The ad industry is at “an evolutionary point of cultural awareness and change” – thanks to its growing stream of diverse voices

The future of advertising is often discussed from many angles with publications, industry professionals and everyday consumers taking their pick on what’s next to shape the industry. 

Social awareness has been an overarching theme in many of these discussions with diversity and inclusion at the forefront of it all. 

Boston University joined the conversation by inviting three alumni in the advertising space to speak to current students about the new wave of advertising emerging. Nihal Atawane, a junior copywriter at Hill Holiday, Carla Ford, an account executive at MullenLowe and Melanie Liu, a producer at Digitas lead the conversation by discussing the mistakes made by brands when using culture as a tool to sell products. 

To no surprise, the infamous Kendall Jenner Pepsi commercial was used a prime example of what not to do when selling a product, as it seemingly used the hardships that minorities face as a marketing tool for its campaign. Many took offense to this along with the brand deciding to use Jenner as a representative as she had little relation to the minorities Pepsi decided to showcase. 

BU alums, Liu, Atawane and Ford discussing the pros and cons of the shifting ad industry. Photo credit: Seiji Wakabayashi

Ford believes that mistakes like this often happen due to a lack of research from advertisers who don’t connect with the groups they’re trying to target. “I think some people just don’t want to do the work, especially if it’s a group that no one else on the team can identify with,” she said. Ford encourages advertisers to seek people in their network who identify with the audience they are trying to reach and ask them if certain ideas are appropriate to use before presenting it to a client. “If [you’re] going to put out work that targets a community, it has to be thoroughly thought out from start to finish,” she added. Although it’s great to ask relevant people for approval, Ford also suggests that we take the time to do our own research and not solely rely on folks from different communities to do the work for us.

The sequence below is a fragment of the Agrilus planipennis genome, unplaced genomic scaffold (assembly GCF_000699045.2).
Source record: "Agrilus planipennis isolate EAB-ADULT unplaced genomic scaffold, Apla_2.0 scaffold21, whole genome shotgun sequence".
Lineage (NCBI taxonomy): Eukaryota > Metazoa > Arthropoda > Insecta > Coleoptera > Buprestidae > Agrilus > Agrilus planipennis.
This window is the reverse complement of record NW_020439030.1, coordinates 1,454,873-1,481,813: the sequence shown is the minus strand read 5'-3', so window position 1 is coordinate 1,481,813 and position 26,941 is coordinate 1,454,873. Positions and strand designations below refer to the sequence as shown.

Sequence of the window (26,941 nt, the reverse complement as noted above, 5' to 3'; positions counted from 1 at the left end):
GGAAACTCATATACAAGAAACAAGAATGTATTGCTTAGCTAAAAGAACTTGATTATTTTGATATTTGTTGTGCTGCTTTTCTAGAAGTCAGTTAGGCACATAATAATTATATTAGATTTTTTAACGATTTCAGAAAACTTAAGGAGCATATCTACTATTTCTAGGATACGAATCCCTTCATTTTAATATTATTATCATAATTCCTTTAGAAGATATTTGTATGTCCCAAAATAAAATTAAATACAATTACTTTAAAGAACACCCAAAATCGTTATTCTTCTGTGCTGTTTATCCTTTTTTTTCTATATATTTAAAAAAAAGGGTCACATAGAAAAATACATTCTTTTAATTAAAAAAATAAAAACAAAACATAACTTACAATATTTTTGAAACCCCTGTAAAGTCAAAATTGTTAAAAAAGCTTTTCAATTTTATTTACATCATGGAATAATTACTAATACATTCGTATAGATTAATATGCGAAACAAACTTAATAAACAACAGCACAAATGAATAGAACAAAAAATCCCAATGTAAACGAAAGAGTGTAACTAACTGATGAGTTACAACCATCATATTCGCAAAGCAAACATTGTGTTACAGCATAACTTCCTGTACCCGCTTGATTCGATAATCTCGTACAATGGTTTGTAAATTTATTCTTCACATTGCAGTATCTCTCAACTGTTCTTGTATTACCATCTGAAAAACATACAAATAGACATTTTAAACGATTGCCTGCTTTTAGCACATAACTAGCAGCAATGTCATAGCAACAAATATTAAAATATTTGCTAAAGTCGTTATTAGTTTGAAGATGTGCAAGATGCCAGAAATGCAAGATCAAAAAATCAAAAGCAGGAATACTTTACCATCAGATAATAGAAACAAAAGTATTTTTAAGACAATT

A lack of research is not the only reason behind effortless and half-thought out ideas. The fast-paced nature of ad agencies are also to blame as they often expect employees to work under pressure with little time to question the validity behind certain ideas. “Some people just feel a need to finish things and give it to the client,” Liu said. As great as it is to come up with an idea, it’s still important to take note of the potential problems that can come with it – no matter the boldness and creativity it may hold. Liu suggests that at times, it’s best to be the person to disagree with an idea if it can potentially cause a backlash from viewers and hurt a brand’s image. 

BU students engaging with alums and asking questions. Photo credit: Seiji Wakabayashi

Atawane agrees with the notion of standing up to problematic ideas and believes that everyone in a creative team should be held accountable if audience backlash takes place. The creative process is something that gets approved on many levels and “if no one has the sense to object [during the time being], then everyone is responsible,” he said.  

Culture and/or specific communities have the amazing ability to either amplify a brand’s message or offend potential consumers and push them away from buying a product. Atawane believes that using cultural trends as a marketing tool “is not something to be trifled with” and could get brands in trouble if done incorrectly. “If you’re going to do it, do it right or don’t do it at all,” he said. It’s always important to question why we use culture as a creative tool and make sure it holds relevance to the key themes we’re trying to present. 

Although some creatives evidently take care in the ideas they pitch and the problems it could have, it’s the client who has the final say on how things are run. Clients can insist on using ideas that may be problematic, leaving advertisers in positions to run an ad regardless. Ford explains that it’s best to let a client make their own mistakes if they aren’t willing to listen, and use whatever reaction they get as a learning curve.

The advertising industry is near a pivotal point with its new voices continuing to shake up the space. For now, it’s too early to tell how far our current voices are pushing the envelope but those who don’t want to adapt often get left behind. 

Moiketsi Thipe, Staff Writer

Moiketsi Thipe is a senior at Boston University from Johannesburg, South Africa who is currently pursuing her studies in mass communication. She is curious about up-and-coming trends and appreciates the art of storytelling.

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